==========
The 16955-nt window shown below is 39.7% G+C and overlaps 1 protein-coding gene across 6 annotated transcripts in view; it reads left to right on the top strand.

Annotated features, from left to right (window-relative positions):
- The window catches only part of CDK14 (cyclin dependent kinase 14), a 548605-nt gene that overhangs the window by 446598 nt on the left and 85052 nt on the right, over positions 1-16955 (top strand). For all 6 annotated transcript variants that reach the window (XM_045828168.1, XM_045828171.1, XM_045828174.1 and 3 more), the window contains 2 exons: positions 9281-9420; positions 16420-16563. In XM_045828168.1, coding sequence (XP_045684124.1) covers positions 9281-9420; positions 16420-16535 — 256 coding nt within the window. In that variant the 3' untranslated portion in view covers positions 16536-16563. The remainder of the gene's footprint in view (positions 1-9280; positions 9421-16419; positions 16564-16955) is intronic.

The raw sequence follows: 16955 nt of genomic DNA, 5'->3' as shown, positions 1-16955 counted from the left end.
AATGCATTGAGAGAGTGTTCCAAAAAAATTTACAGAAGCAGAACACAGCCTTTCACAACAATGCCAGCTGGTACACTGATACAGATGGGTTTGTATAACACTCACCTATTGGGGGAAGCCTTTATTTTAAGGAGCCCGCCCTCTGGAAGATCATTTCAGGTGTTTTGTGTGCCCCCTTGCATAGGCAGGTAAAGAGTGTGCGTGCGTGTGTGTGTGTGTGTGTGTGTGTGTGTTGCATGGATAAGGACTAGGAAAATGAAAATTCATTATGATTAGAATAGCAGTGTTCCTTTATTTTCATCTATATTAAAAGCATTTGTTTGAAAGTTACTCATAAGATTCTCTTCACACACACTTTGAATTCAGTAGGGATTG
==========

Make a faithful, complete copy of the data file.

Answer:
The 16955-nt window shown below is 39.7% G+C and overlaps 1 protein-coding gene across 6 annotated transcripts in view; it reads left to right on the top strand.

Annotated features, from left to right (window-relative positions):
- The window catches only part of CDK14 (cyclin dependent kinase 14), a 548605-nt gene that overhangs the window by 446598 nt on the left and 85052 nt on the right, over positions 1-16955 (top strand). For all 6 annotated transcript variants that reach the window (XM_045828168.1, XM_045828171.1, XM_045828174.1 and 3 more), the window contains 2 exons: positions 9281-9420; positions 16420-16563. In XM_045828168.1, coding sequence (XP_045684124.1) covers positions 9281-9420; positions 16420-16535 — 256 coding nt within the window. In that variant the 3' untranslated portion in view covers positions 16536-16563. The remainder of the gene's footprint in view (positions 1-9280; positions 9421-16419; positions 16564-16955) is intronic.

The raw sequence follows: 16955 nt of genomic DNA, 5'->3' as shown, positions 1-16955 counted from the left end.
AATGCATTGAGAGAGTGTTCCAAAAAAATTTACAGAAGCAGAACACAGCCTTTCACAACAATGCCAGCTGGTACACTGATACAGATGGGTTTGTATAACACTCACCTATTGGGGGAAGCCTTTATTTTAAGGAGCCCGCCCTCTGGAAGATCATTTCAGGTGTTTTGTGTGCCCCCTTGCATAGGCAGGTAAAGAGTGTGCGTGCGTGTGTGTGTGTGTGTGTGTGTGTGTGTTGCATGGATAAGGACTAGGAAAATGAAAATTCATTATGATTAGAATAGCAGTGTTCCTTTATTTTCATCTATATTAAAAGCATTTGTTTGAAAGTTACTCATAAGATTCTCTTCACACACACTTTGAATTCAGTAGGGATTG